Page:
Mental Health Blog

Home for the Holidays? Practicing New Skills in an Old Environment

Posted by Mackenzie Sodestrom on

Heading home for the holidays can conjure the warm fuzzies of nostalgia and anxiety of old patterns or family conflict. Whether heading home from college, returning to your childhood home with your own family in tow, or hosting family yourself, spending time with family can often pull us into old patterns. It's like running into an old family friend who eternally views you as your 18 year old self.  Change can be hard for people to accept.

It is often in these early relationships that we learn many of our relating habits, whether through modeling, family rules, parenting styles, or life circumstances. When you have been working on improving your self and relationships, going home can feel like the ultimate test. Family systems want to keep the status quo. When you start to act differently, hold boundaries, or question the family dynamics, people react to restore the balance. 

As you venture home for the holidays you will be pulled to act in the old ways of the system. Here are some reminders as you practice new skills in an old environment:

  • Remember that you can only be responsible for yourself. You cannot control what others do or say, nor can you take responsibility for them. Speak for yourself, your experience, your needs, your feelings, and your hopes. Be mindful to make healthy choices for yourself and let others make their own decisions.
  • Trust that everyone is doing the best they can. All families have disappointing moments, say hurtful things, or miss the mark. The stress of this time of year may increase these moments. Even the most unhelpful relating styles, both in ourselves and in others, usually come from a place of good intentions. The tactic may have helped early on in life, but now may be backfiring. Remind yourself to assume the best in others, it will help you be more gracious to yourself and your family.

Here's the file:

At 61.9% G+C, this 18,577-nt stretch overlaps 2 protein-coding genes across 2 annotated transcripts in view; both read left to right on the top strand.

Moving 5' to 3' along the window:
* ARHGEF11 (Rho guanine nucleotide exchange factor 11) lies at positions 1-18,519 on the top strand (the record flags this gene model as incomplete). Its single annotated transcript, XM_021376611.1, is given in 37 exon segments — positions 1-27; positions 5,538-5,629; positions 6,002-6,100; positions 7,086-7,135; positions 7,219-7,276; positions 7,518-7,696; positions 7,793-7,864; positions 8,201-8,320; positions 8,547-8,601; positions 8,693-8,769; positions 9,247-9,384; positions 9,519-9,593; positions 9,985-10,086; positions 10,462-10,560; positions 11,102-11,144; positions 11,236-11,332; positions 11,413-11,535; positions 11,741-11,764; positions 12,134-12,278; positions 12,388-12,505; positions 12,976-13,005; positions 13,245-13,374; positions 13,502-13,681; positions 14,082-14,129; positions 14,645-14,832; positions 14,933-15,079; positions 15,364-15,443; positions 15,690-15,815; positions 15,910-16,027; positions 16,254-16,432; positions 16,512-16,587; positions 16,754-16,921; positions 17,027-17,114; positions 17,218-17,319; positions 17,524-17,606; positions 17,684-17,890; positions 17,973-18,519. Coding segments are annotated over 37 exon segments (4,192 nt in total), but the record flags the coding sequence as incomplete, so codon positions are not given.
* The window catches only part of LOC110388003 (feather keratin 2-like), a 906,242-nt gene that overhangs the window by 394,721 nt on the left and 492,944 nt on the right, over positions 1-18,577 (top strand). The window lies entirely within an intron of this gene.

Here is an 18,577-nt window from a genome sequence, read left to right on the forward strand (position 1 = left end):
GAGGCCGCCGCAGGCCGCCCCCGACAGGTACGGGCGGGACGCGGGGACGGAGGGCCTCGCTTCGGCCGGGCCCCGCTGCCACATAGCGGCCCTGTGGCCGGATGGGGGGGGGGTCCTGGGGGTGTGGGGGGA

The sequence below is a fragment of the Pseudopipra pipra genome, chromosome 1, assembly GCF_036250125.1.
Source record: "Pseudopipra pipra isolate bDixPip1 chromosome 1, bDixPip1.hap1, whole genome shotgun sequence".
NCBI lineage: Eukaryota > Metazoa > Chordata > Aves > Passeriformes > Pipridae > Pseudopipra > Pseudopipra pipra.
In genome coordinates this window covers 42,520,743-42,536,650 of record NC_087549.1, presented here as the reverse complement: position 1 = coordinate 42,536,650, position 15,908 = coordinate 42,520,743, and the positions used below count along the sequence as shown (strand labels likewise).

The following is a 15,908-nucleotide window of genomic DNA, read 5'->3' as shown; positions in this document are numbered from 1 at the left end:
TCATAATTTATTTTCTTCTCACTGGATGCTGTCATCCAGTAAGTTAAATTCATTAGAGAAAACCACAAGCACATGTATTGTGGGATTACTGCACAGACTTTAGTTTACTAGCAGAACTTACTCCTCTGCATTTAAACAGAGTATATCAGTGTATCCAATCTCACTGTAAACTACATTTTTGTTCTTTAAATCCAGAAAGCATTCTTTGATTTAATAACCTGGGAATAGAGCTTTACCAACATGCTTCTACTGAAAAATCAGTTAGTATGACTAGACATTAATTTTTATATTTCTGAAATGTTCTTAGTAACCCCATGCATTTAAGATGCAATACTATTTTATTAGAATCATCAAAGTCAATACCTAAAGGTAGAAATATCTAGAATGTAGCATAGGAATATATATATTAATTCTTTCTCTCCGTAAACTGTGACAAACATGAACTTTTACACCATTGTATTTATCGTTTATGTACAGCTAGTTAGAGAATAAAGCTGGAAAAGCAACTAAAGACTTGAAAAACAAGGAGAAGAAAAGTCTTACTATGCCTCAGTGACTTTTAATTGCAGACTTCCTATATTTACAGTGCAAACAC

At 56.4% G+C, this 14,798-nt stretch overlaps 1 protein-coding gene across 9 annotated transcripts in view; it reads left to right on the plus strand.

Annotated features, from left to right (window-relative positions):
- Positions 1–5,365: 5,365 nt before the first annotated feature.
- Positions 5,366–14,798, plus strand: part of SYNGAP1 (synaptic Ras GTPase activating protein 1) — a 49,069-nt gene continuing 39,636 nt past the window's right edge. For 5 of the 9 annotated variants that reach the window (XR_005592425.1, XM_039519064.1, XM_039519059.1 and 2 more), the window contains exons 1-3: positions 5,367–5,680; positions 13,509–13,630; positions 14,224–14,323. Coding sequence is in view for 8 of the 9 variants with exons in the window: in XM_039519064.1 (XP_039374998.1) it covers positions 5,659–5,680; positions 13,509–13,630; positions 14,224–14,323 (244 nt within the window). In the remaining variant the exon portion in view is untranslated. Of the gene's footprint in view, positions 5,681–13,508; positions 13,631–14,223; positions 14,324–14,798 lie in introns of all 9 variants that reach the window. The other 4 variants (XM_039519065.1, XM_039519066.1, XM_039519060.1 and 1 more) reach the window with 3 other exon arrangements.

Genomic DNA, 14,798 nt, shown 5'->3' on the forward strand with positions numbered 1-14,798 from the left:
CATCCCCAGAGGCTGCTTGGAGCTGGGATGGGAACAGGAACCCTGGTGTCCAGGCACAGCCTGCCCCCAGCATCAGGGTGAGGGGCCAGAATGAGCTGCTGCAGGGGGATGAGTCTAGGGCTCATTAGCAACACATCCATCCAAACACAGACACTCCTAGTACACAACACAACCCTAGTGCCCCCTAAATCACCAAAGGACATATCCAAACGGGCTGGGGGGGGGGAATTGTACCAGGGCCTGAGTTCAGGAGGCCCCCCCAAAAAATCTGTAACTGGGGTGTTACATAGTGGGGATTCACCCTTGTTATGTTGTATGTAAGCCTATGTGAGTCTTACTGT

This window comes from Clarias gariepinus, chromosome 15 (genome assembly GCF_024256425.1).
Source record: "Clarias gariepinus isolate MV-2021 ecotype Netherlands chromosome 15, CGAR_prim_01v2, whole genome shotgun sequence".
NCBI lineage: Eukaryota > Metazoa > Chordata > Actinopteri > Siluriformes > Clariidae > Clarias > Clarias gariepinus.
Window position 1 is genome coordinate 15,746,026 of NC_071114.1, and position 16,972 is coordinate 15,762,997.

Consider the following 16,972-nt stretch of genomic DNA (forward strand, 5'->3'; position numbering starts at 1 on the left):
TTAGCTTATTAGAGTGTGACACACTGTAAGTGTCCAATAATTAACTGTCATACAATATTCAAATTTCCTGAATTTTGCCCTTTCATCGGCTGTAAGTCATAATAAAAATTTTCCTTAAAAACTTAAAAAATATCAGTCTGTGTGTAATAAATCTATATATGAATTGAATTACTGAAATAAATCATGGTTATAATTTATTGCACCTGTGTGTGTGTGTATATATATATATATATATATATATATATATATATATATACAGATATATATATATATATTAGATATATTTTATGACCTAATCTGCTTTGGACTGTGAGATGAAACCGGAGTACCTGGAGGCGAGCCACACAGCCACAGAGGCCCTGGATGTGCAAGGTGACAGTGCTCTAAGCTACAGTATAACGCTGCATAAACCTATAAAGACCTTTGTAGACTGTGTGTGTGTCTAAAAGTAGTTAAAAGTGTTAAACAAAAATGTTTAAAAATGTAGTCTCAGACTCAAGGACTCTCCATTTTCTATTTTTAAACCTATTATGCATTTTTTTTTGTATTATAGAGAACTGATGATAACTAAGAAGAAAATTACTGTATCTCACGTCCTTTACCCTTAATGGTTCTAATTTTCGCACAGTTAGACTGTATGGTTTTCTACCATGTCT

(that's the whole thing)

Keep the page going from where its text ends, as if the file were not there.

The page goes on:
• You are not the family therapist. After gaining awareness of yourself or your family issues, it can be tempting to point out the dynamics or challenges others face. Be aware, speak honestly, and be gentle. Remember your own growth happens slowly and with gracious support, and so it will for others if/when they are ready to see it.
  • Self care, self care, self care! If you are anticipating a challenging day, schedule some down time before and after to take care of yourself. Excuse yourself for a walk. Drink a cup of coffee in solitude. Go to bed when you need to. Call a trustworthy friend. Schedule a massage when you get home!
  • You will fail, and that's okay. Practicing new skills is clumsy at first. Imagine a junior high girl wearing heels for the first time, it's a little awkward! Eventually you will grow into these new practices and they will become second nature. Use this time with family to increase your awareness of yourself. Be gentle with yourself when you fail. Journal about your findings and use it as an opportunity to try again next time.

Finally, find joy in these moments with family! Here's to a healthy & happy holiday season!

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